Infertility was a journey I had honestly always feared. As a young teenager I faced a medical diagnosis that was uncommon for a child my age, and I remember the first question I had was "Will I be able to have babies?" The circumstances surrounding this diagnosis changed me. It changed me in a way that I was no longer living as your average teenager, but as a future mother. Then a few years later, when I was getting ready to graduate high school, I remember doing an activity with my church's youth leader where we made a list of the top things we feared. With all my teenage dramatics I scribbled down "They would have to put me on suicide watch, if I was ever told I couldn't have children." To say it simply, I knew that one of the reasons God had put me on this earth was to be a mommy! So the idea of struggling with infertility was beyond scary.
I know many of you can relate to the where April was when she began her infertility journey. Whether your struggle is due to an illness or something else, we can all relate to that moment when your fears become reality. April's journey of becoming a family has happened right along side her journey of faith. In her season of pain and waiting, her heart was crying out "where was God?" Please join me in welcoming our sweet friend April to ONSEL today as she tells us her story of building her family and faith.
My husband and I were high school sweethearts. We started dating when he was 15 and I was 17. (Yes I was a bit of a cougar!) Six years later, to the day, we walked down the aisle and forever committed to each other. We were then 21 and 23 years old and we had our whole lives planned out! (Ha! Silly younger of myself) We had calculated when we would start having children and even made a chart. Every first of the month, we would sit down together with that chart and, in almost a ceremonial way, we would convert one dot into a heart to commemorate that we were 30 days closer to starting the "trying to conceive journey." When that "magical" month arrived, we were as giddy as any couple would be, but nothing happened. No big deal, right? I mean it was just our first month of trying. So we picked back up and waited for a positive pregnancy sign. But month two passed just as month one had. The month three, four, five and six. We started asking questions and decided, okay, we will adjust our plan to fit in six more months of trying to become pregnant, but to no avail. Getting my period was like having the wind knocked out of me every month and I knew I needed a break! Six more months went by before I was ready to try again.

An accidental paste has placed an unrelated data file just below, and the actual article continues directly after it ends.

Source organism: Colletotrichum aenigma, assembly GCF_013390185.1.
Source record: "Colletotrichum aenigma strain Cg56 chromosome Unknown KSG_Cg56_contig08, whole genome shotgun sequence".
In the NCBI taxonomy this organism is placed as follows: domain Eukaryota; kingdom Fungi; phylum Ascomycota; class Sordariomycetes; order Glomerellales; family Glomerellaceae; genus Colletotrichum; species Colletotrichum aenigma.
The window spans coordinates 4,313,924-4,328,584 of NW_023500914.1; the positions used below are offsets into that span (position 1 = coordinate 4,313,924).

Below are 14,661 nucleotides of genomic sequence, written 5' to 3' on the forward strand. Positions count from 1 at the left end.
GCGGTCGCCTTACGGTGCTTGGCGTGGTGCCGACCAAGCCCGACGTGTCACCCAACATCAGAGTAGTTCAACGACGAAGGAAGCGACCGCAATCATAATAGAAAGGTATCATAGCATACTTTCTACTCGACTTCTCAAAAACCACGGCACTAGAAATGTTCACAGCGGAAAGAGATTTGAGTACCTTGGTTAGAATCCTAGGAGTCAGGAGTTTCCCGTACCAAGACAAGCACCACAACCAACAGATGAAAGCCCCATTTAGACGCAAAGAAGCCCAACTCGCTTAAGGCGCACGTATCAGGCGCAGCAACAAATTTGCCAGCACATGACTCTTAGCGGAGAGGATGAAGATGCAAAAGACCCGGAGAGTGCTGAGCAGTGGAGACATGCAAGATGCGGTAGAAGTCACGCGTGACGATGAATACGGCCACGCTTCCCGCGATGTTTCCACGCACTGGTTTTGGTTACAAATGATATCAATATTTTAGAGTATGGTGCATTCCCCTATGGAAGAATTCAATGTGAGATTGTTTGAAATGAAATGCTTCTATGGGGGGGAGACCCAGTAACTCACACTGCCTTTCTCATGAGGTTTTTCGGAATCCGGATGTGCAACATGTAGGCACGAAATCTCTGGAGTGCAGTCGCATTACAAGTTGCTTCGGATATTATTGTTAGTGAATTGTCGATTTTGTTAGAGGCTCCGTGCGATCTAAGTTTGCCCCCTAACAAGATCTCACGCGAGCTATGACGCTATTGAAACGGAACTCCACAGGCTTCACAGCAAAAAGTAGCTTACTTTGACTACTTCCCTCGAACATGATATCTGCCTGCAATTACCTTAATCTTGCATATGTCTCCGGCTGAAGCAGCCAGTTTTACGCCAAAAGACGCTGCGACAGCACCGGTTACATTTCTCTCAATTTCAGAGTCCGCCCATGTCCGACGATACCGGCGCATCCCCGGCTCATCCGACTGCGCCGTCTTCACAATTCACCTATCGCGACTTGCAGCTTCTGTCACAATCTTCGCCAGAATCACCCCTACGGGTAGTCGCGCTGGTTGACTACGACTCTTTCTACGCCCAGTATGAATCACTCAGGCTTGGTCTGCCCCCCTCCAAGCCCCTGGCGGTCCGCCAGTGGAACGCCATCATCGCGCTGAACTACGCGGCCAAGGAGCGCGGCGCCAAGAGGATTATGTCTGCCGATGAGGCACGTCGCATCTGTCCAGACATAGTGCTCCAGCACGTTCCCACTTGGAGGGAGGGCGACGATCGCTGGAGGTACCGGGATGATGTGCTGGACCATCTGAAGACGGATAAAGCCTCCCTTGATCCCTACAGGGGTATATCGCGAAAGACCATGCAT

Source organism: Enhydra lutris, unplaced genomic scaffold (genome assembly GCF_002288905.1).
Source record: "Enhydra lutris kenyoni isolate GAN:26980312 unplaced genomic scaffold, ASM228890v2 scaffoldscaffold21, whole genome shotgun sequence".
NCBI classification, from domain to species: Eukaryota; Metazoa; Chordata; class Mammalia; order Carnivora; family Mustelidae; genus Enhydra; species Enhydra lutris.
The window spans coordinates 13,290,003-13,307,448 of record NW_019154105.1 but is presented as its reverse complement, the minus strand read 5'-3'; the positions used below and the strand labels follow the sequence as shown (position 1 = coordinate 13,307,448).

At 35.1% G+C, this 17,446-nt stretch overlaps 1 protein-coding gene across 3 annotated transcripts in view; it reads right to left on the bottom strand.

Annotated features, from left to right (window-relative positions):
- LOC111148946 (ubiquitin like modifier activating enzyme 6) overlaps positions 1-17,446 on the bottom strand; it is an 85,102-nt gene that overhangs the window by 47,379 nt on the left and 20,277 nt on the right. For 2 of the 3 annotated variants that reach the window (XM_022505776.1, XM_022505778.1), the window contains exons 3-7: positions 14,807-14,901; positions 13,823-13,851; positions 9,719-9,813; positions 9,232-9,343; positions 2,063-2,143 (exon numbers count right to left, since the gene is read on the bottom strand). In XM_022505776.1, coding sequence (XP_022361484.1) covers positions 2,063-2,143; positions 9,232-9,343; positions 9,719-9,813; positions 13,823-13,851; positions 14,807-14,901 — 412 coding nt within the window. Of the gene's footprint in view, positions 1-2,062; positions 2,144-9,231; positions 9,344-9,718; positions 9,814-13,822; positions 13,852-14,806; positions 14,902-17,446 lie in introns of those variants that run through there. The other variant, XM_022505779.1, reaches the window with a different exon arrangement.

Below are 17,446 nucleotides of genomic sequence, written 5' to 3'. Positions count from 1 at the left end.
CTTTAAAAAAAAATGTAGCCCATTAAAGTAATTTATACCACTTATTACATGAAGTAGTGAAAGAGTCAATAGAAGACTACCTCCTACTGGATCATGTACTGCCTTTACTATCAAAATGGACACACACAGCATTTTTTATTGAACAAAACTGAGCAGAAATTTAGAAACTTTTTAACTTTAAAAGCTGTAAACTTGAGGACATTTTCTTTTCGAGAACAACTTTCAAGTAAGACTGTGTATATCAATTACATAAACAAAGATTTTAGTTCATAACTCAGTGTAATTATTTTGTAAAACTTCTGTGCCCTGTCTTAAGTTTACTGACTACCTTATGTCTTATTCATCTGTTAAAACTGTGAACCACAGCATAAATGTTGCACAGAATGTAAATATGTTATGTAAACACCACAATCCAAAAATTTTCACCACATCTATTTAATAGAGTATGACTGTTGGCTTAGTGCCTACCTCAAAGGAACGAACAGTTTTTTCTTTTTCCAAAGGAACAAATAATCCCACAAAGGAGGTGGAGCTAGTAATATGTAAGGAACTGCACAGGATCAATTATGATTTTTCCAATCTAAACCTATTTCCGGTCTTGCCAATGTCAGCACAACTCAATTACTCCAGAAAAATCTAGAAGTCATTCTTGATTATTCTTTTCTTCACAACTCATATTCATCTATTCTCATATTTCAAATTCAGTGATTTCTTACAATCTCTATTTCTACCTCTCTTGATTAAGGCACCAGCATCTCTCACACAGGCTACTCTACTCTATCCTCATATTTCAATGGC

So again, for the next six months, we tried to conceive. We tried everything, from sex everyday, to every other day, feet in the air for 30 minutes, etc. Everything we heard about, we tried. Nothing changed. We were not pregnant. So, we began fertility treatments. With one round of Clomid alone, three rounds of Clomid with IUI, and one aggressive round of IVF, we had attempted to conceive with three years worth of cycles over a seven month time period; be we were still not pregnant. (For more detailed information on fertility treatments, check out my blog post "Fertility Treatments 101.")
We were now ready, and honestly excited, to proceed towards adoption. I definitely mourned the fact that I would not carry a child, butnever mourned not being able to parent. Adoption was always a beautiful option for us. While covering this part of our story could warrant an entire second part to this post, I will tell you we found great peace in this process. As someone who thrives off of structure, the massive to do list handed to me by our social worker was music to my ears. We had a clear path that would eventually result in holding a child, our child, in our arms. In less than six months we were done with two of the four major parts of the domestic newborn adoption process. We were literally days away from starting the matching process when our lives changed in an instant!